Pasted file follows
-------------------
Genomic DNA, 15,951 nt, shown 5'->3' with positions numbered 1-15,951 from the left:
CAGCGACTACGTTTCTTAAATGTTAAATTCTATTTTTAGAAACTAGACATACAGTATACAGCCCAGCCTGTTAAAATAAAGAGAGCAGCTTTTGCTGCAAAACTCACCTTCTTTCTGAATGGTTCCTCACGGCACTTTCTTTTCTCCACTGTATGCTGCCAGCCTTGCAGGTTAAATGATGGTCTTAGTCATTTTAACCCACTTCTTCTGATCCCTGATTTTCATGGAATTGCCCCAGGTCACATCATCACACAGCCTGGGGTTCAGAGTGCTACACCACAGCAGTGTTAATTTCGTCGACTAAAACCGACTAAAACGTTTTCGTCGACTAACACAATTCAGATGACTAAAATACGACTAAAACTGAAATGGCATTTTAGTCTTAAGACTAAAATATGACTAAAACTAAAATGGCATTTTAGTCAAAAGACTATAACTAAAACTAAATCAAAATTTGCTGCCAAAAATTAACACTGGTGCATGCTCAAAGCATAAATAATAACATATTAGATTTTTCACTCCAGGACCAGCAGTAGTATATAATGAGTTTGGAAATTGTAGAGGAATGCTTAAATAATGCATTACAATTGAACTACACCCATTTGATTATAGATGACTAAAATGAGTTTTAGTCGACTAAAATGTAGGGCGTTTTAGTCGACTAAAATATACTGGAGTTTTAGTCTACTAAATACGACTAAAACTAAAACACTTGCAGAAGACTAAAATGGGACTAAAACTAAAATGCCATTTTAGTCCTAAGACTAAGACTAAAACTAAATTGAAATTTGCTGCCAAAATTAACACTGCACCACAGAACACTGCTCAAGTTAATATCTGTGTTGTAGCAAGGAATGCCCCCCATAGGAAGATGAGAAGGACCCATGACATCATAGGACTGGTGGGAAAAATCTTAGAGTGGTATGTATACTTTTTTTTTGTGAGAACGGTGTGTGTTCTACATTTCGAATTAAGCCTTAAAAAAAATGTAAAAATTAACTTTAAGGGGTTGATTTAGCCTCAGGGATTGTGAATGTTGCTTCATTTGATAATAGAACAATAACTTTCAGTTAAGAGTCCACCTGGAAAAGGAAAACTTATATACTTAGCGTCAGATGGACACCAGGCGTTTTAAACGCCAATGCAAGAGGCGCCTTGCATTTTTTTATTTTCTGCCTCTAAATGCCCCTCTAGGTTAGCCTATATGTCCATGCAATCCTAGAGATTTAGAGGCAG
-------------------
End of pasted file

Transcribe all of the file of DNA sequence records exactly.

Genomic DNA, 15,951 nt, shown 5'->3' with positions numbered 1-15,951 from the left:
CAGCGACTACGTTTCTTAAATGTTAAATTCTATTTTTAGAAACTAGACATACAGTATACAGCCCAGCCTGTTAAAATAAAGAGAGCAGCTTTTGCTGCAAAACTCACCTTCTTTCTGAATGGTTCCTCACGGCACTTTCTTTTCTCCACTGTATGCTGCCAGCCTTGCAGGTTAAATGATGGTCTTAGTCATTTTAACCCACTTCTTCTGATCCCTGATTTTCATGGAATTGCCCCAGGTCACATCATCACACAGCCTGGGGTTCAGAGTGCTACACCACAGCAGTGTTAATTTCGTCGACTAAAACCGACTAAAACGTTTTCGTCGACTAACACAATTCAGATGACTAAAATACGACTAAAACTGAAATGGCATTTTAGTCTTAAGACTAAAATATGACTAAAACTAAAATGGCATTTTAGTCAAAAGACTATAACTAAAACTAAATCAAAATTTGCTGCCAAAAATTAACACTGGTGCATGCTCAAAGCATAAATAATAACATATTAGATTTTTCACTCCAGGACCAGCAGTAGTATATAATGAGTTTGGAAATTGTAGAGGAATGCTTAAATAATGCATTACAATTGAACTACACCCATTTGATTATAGATGACTAAAATGAGTTTTAGTCGACTAAAATGTAGGGCGTTTTAGTCGACTAAAATATACTGGAGTTTTAGTCTACTAAATACGACTAAAACTAAAACACTTGCAGAAGACTAAAATGGGACTAAAACTAAAATGCCATTTTAGTCCTAAGACTAAGACTAAAACTAAATTGAAATTTGCTGCCAAAATTAACACTGCACCACAGAACACTGCTCAAGTTAATATCTGTGTTGTAGCAAGGAATGCCCCCCATAGGAAGATGAGAAGGACCCATGACATCATAGGACTGGTGGGAAAAATCTTAGAGTGGTATGTATACTTTTTTTTTGTGAGAACGGTGTGTGTTCTACATTTCGAATTAAGCCTTAAAAAAAATGTAAAAATTAACTTTAAGGGGTTGATTTAGCCTCAGGGATTGTGAATGTTGCTTCATTTGATAATAGAACAATAACTTTCAGTTAAGAGTCCACCTGGAAAAGGAAAACTTATATACTTAGCGTCAGATGGACACCAGGCGTTTTAAACGCCAATGCAAGAGGCGCCTTGCATTTTTTTATTTTCTGCCTCTAAATGCCCCTCTAGGTTAGCCTATATGTCCATGCAATCCTAGAGATTTAGAGGCAG